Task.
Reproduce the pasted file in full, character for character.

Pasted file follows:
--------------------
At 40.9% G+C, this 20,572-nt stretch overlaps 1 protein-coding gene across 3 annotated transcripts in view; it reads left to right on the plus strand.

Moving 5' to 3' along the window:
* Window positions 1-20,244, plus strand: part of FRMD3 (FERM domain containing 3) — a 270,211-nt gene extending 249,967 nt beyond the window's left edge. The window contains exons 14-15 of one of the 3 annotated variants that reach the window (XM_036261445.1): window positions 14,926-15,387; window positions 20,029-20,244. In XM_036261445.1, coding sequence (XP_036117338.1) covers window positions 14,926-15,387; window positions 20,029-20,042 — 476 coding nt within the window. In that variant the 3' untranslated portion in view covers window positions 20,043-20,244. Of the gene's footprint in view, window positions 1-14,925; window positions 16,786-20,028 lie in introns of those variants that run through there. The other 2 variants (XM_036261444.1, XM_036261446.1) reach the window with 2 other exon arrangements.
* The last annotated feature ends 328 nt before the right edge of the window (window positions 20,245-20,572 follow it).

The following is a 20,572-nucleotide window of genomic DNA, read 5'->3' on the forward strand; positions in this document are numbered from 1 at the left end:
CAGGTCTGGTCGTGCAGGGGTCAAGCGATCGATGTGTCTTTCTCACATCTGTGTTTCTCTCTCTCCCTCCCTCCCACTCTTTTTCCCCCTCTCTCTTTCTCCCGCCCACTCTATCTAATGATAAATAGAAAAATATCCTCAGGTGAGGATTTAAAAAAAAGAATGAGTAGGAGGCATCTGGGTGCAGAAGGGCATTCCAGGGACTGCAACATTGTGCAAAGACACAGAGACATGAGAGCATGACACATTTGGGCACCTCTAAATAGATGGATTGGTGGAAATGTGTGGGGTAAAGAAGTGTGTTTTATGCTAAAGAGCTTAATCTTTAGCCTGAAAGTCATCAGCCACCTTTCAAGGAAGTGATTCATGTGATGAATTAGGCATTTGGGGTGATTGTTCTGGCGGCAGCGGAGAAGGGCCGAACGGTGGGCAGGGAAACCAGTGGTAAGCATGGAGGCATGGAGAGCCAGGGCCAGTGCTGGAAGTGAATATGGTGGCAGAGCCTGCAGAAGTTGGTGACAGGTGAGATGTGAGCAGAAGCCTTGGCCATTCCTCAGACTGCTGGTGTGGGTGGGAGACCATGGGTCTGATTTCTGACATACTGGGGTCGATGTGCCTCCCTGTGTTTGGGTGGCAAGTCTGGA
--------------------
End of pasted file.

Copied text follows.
At 40.9% G+C, this 20,572-nt stretch overlaps 1 protein-coding gene across 3 annotated transcripts in view; it reads left to right on the plus strand.

Moving 5' to 3' along the window:
* Window positions 1-20,244, plus strand: part of FRMD3 (FERM domain containing 3) — a 270,211-nt gene extending 249,967 nt beyond the window's left edge. The window contains exons 14-15 of one of the 3 annotated variants that reach the window (XM_036261445.1): window positions 14,926-15,387; window positions 20,029-20,244. In XM_036261445.1, coding sequence (XP_036117338.1) covers window positions 14,926-15,387; window positions 20,029-20,042 — 476 coding nt within the window. In that variant the 3' untranslated portion in view covers window positions 20,043-20,244. Of the gene's footprint in view, window positions 1-14,925; window positions 16,786-20,028 lie in introns of those variants that run through there. The other 2 variants (XM_036261444.1, XM_036261446.1) reach the window with 2 other exon arrangements.
* The last annotated feature ends 328 nt before the right edge of the window (window positions 20,245-20,572 follow it).

The following is a 20,572-nucleotide window of genomic DNA, read 5'->3' on the forward strand; positions in this document are numbered from 1 at the left end:
CAGGTCTGGTCGTGCAGGGGTCAAGCGATCGATGTGTCTTTCTCACATCTGTGTTTCTCTCTCTCCCTCCCTCCCACTCTTTTTCCCCCTCTCTCTTTCTCCCGCCCACTCTATCTAATGATAAATAGAAAAATATCCTCAGGTGAGGATTTAAAAAAAAGAATGAGTAGGAGGCATCTGGGTGCAGAAGGGCATTCCAGGGACTGCAACATTGTGCAAAGACACAGAGACATGAGAGCATGACACATTTGGGCACCTCTAAATAGATGGATTGGTGGAAATGTGTGGGGTAAAGAAGTGTGTTTTATGCTAAAGAGCTTAATCTTTAGCCTGAAAGTCATCAGCCACCTTTCAAGGAAGTGATTCATGTGATGAATTAGGCATTTGGGGTGATTGTTCTGGCGGCAGCGGAGAAGGGCCGAACGGTGGGCAGGGAAACCAGTGGTAAGCATGGAGGCATGGAGAGCCAGGGCCAGTGCTGGAAGTGAATATGGTGGCAGAGCCTGCAGAAGTTGGTGACAGGTGAGATGTGAGCAGAAGCCTTGGCCATTCCTCAGACTGCTGGTGTGGGTGGGAGACCATGGGTCTGATTTCTGACATACTGGGGTCGATGTGCCTCCCTGTGTTTGGGTGGCAAGTCTGGA